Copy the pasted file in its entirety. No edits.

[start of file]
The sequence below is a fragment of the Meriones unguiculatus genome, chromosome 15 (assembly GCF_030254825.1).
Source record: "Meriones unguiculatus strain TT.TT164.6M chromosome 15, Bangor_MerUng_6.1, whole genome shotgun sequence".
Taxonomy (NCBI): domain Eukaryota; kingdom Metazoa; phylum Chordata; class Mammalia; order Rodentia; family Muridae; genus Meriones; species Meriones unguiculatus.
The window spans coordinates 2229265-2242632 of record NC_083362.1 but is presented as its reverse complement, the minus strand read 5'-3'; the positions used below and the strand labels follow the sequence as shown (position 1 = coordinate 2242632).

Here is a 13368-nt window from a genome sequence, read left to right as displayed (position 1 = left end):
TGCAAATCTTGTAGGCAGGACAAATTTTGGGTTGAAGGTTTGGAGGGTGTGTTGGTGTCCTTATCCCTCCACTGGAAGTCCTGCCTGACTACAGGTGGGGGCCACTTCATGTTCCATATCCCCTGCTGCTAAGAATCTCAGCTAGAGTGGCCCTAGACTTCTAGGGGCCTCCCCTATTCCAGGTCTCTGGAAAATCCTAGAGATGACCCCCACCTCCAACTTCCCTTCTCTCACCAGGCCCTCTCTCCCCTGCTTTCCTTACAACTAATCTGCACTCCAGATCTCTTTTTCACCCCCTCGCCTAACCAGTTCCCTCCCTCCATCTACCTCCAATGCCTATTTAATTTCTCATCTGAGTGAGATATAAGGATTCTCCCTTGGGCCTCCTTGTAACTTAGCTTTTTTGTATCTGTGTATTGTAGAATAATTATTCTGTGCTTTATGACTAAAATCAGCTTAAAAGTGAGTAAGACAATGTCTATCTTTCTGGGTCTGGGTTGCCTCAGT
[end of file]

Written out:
The sequence below is a fragment of the Meriones unguiculatus genome, chromosome 15 (assembly GCF_030254825.1).
Source record: "Meriones unguiculatus strain TT.TT164.6M chromosome 15, Bangor_MerUng_6.1, whole genome shotgun sequence".
Taxonomy (NCBI): domain Eukaryota; kingdom Metazoa; phylum Chordata; class Mammalia; order Rodentia; family Muridae; genus Meriones; species Meriones unguiculatus.
The window spans coordinates 2229265-2242632 of record NC_083362.1 but is presented as its reverse complement, the minus strand read 5'-3'; the positions used below and the strand labels follow the sequence as shown (position 1 = coordinate 2242632).

Here is a 13368-nt window from a genome sequence, read left to right as displayed (position 1 = left end):
TGCAAATCTTGTAGGCAGGACAAATTTTGGGTTGAAGGTTTGGAGGGTGTGTTGGTGTCCTTATCCCTCCACTGGAAGTCCTGCCTGACTACAGGTGGGGGCCACTTCATGTTCCATATCCCCTGCTGCTAAGAATCTCAGCTAGAGTGGCCCTAGACTTCTAGGGGCCTCCCCTATTCCAGGTCTCTGGAAAATCCTAGAGATGACCCCCACCTCCAACTTCCCTTCTCTCACCAGGCCCTCTCTCCCCTGCTTTCCTTACAACTAATCTGCACTCCAGATCTCTTTTTCACCCCCTCGCCTAACCAGTTCCCTCCCTCCATCTACCTCCAATGCCTATTTAATTTCTCATCTGAGTGAGATATAAGGATTCTCCCTTGGGCCTCCTTGTAACTTAGCTTTTTTGTATCTGTGTATTGTAGAATAATTATTCTGTGCTTTATGACTAAAATCAGCTTAAAAGTGAGTAAGACAATGTCTATCTTTCTGGGTCTGGGTTGCCTCAGT